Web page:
The US inflation rate for June (July 11) will slow as seen in European inflation rates for June (flash estimates) while the Chinese will remain strong (2.7% in May) as food price (pork price precisely) will continue to push up the price index.
Financial Stability Report by the Bank of England (July 11 at 1130 CET), Minutes of the last FOMC meeting (June 18-19) on July 10 (2000 CET) and Minutes of the last ECB meeting (June 5-6) on monetary policy (July 11 at 1330 CET)
That’s it, for the last 2 days the rate over the 30 years US has gone below the fed funds rate. All interest rates of the US curve are now below the fed funds rate. This reflects a terrible concern for the future. Investors no longer want to take bets on the future. It should be noted that the inversion of the curve no longer reflects a compression effect resulting from the rise in the Fed rate as expected last autumn, but an effect of poor expectations for the future. The two schemes are very different and the second is the most worrying.
Such a signal has always been a precursor of two points: the first is a decline in Fed rates. For macroeconomic reasons (the data are still robust) and for the credibility and independence of the US central bank, I hope that this rate cut will not take place in July (or even here) The second point is that this configuration of US interest rates is always a signal of future recession. Simply put, it is not only investors who have poor expectations about the future. The rapid fall in interest rates is simply a signal for the perception of the future. This one is not specific to financiers. The US recession will certainly take place in 2020. We can imagine that until then, the tenant of the White House will be firing on all cylinders to show that he has done everything possible to avoid this decline in activity during an election year. The pressure on the Fed is going in this direction, as is the pressure on China. But if he fails, there will be no shortage of scapegoats. Jay Powell, the Fed President, will be in the front row but also probably Xi Jinping, the Chinese President who will not have put all the goodwill necessary to reach an agreement with the US. “Heads I win, tails you lose”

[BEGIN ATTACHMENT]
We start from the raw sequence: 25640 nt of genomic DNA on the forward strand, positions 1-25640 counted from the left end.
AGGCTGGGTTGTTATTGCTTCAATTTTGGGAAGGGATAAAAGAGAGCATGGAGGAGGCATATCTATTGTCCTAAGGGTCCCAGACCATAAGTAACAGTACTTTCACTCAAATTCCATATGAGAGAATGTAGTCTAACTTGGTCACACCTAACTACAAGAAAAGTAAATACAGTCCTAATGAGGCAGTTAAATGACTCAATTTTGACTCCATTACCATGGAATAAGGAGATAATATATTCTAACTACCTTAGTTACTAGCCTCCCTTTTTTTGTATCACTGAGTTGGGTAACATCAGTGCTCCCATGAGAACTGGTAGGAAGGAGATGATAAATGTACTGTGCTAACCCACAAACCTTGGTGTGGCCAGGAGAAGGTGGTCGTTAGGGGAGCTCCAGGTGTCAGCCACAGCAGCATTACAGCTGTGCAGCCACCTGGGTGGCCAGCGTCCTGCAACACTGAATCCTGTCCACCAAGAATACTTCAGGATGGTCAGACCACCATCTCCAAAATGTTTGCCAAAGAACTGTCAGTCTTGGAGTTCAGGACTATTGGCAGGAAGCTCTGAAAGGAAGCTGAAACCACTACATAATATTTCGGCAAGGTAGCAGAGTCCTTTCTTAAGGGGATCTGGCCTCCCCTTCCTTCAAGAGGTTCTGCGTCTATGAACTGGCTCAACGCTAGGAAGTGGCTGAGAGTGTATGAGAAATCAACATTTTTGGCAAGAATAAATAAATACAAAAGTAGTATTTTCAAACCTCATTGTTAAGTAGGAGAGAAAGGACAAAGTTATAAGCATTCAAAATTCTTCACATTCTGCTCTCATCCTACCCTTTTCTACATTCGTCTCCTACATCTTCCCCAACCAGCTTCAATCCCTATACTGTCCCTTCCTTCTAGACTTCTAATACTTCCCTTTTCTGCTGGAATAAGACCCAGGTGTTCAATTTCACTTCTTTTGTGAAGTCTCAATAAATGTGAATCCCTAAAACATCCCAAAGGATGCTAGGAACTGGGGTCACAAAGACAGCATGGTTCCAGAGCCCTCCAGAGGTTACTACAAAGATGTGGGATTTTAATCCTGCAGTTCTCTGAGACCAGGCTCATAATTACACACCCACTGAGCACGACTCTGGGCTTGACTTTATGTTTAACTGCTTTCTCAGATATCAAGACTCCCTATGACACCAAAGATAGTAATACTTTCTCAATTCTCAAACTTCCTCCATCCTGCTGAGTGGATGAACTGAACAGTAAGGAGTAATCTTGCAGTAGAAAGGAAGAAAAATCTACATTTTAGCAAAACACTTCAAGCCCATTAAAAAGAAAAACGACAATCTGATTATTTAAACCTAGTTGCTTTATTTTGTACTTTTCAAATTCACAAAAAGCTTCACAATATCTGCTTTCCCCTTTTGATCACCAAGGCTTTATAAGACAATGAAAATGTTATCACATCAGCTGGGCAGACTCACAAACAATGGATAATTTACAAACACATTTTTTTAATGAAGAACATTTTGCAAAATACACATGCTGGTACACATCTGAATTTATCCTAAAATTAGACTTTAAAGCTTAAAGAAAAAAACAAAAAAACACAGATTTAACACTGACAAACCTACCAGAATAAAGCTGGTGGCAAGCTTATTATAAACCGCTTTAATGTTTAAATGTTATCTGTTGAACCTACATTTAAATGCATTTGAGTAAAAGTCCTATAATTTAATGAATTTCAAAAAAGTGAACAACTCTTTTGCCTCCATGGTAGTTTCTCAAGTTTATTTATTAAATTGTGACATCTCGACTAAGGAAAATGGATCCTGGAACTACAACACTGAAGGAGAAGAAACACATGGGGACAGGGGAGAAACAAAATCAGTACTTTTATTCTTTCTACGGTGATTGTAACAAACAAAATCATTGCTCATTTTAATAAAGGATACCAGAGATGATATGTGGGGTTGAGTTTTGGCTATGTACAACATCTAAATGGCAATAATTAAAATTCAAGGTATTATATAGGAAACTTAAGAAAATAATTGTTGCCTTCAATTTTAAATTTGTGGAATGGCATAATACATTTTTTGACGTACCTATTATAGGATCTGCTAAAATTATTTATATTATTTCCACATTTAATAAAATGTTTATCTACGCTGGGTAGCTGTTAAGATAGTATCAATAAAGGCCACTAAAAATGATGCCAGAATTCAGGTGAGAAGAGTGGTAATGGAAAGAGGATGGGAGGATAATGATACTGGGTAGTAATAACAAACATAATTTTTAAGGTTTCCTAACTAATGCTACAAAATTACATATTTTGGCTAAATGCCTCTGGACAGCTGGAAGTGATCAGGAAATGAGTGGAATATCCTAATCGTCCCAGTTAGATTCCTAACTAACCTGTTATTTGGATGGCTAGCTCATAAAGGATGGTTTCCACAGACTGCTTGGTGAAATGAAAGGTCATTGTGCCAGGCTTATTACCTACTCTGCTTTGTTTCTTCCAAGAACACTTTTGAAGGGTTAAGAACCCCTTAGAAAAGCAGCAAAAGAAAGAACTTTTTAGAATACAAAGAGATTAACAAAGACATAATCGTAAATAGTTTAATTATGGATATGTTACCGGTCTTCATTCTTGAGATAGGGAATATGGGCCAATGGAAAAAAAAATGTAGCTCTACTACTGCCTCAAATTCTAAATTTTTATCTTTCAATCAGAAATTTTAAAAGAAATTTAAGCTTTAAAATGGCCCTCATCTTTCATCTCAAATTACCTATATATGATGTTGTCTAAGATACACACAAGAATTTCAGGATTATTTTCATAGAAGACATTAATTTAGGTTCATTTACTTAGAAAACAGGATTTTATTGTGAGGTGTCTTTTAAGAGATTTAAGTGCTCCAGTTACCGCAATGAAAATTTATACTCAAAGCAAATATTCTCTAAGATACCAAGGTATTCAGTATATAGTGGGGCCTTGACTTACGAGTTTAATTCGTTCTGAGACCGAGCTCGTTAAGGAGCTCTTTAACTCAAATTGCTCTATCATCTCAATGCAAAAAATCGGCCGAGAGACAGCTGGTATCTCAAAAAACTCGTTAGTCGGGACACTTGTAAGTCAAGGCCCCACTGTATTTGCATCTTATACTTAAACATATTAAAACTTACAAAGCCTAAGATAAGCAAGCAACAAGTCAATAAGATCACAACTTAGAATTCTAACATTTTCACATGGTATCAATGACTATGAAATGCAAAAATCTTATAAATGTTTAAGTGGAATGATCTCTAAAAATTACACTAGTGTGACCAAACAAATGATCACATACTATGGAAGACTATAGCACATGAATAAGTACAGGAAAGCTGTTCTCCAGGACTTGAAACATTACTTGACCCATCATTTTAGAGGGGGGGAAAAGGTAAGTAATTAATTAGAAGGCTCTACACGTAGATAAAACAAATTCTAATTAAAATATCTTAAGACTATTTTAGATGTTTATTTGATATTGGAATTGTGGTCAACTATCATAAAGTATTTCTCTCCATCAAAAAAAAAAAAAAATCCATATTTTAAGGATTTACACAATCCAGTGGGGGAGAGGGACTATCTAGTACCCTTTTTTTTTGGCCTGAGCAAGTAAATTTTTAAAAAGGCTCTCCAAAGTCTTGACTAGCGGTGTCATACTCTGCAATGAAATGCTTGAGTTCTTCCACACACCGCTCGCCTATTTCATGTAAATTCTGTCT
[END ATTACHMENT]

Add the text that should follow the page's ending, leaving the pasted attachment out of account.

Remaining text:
The downward adjustment of the manufacturing sector ISM has continued since the high point of August 2018. The flagship indicator of the US economy must be based on a less volatile and less strong real dynamic. The CFNAI that I take as a reference is calculated as the common trend of 85 indicators of the real economy. There is still room for adjustment and this will happen in view of the deteriorating international environment and the absence of economic policy measures across the Atlantic that could boost growth very quickly. This means that the ISM will cross the 50 level in the coming months and will probably fall below it even if only temporarily.
The decline in the ISM is mainly due to lower order flows and lower delivery pressures.
The first point is the rapid slowdown in manufacturing activity in Asia. It is contracting in the 4 major countries, from China to Japan, South Korea and Taiwan. The movement is even faster for countries that are more dependent on China for product assembly. This is the case for Taiwan and Korea.
This negative shock is a consequence of Trump’s trade measures and weighs very heavily on Asia in general and China in particular. The postponement of the sanctions planned for US imports from China, which were due to take effect on 2 July, is a good thing. However, if the resumption of the Sino-American dialogue makes it possible to avoid the worst, nothing seems to be resolved on the merits and uncertainties will remain. (With regard to the Vietnam index, are you surprised by the recent interest of the American administration? Chinese activity has moved there)
Synthetic indices on economic activity and new export orders, world trade will continue to slow in the coming months as Asia has been the region most affected by the US measures.
The dynamics of the Eurozone are slowing down quickly. The advanced estimate published last week for the Euro zone has been revised downwards. In the flash estimate it still showed a contraction to 47.8 but slightly improved compared to May (47.7). The final version is 46.6. Activity is slightly worse than in May. The decline in activity is faster. In addition to the contraction in activity already observed in Germany, there are now also those in Spain and Italy. The Spanish index plunges to 47.9 and that of Italy to 48.4. The French index, although revised downwards by 52 in the estimate at 51.9, is improving compared to spring developments. Three of the four major countries in the Euro zone have rapidly contracting manufacturing activity. Will growth forecasts have to be revised downwards?
With regard to the dynamics of foreign trade, it can be seen that the profile is the same as that of synthetic indices. Germany is pulling the whole thing down and Italy and Spain are now making a significant contribution to the contraction in orders.
The German situation will continue to deteriorate. The dynamics of world trade will not reverse rapidly, further penalizing the manufacturing sector. But in addition, the slowdown in the cycle, measured here by the IFO index) will result in a slowdown in the labor market. Employment dynamics will slow down and this inflection will be all the more important as the downward nature of the cycle lengthens. As a result, domestic demand in the German economy will be weaker and could encourage the government to pursue a more flexible policy to offset the negative effects of the international environment. Let us not doubt then that all the countries in the area would benefit from it. The risk is that we really have to go into the negative part of the cycle for the Germans to react. Moreover, even if the ECB is active, as Draghi suggested last week, this will not be enough to reverse the trend.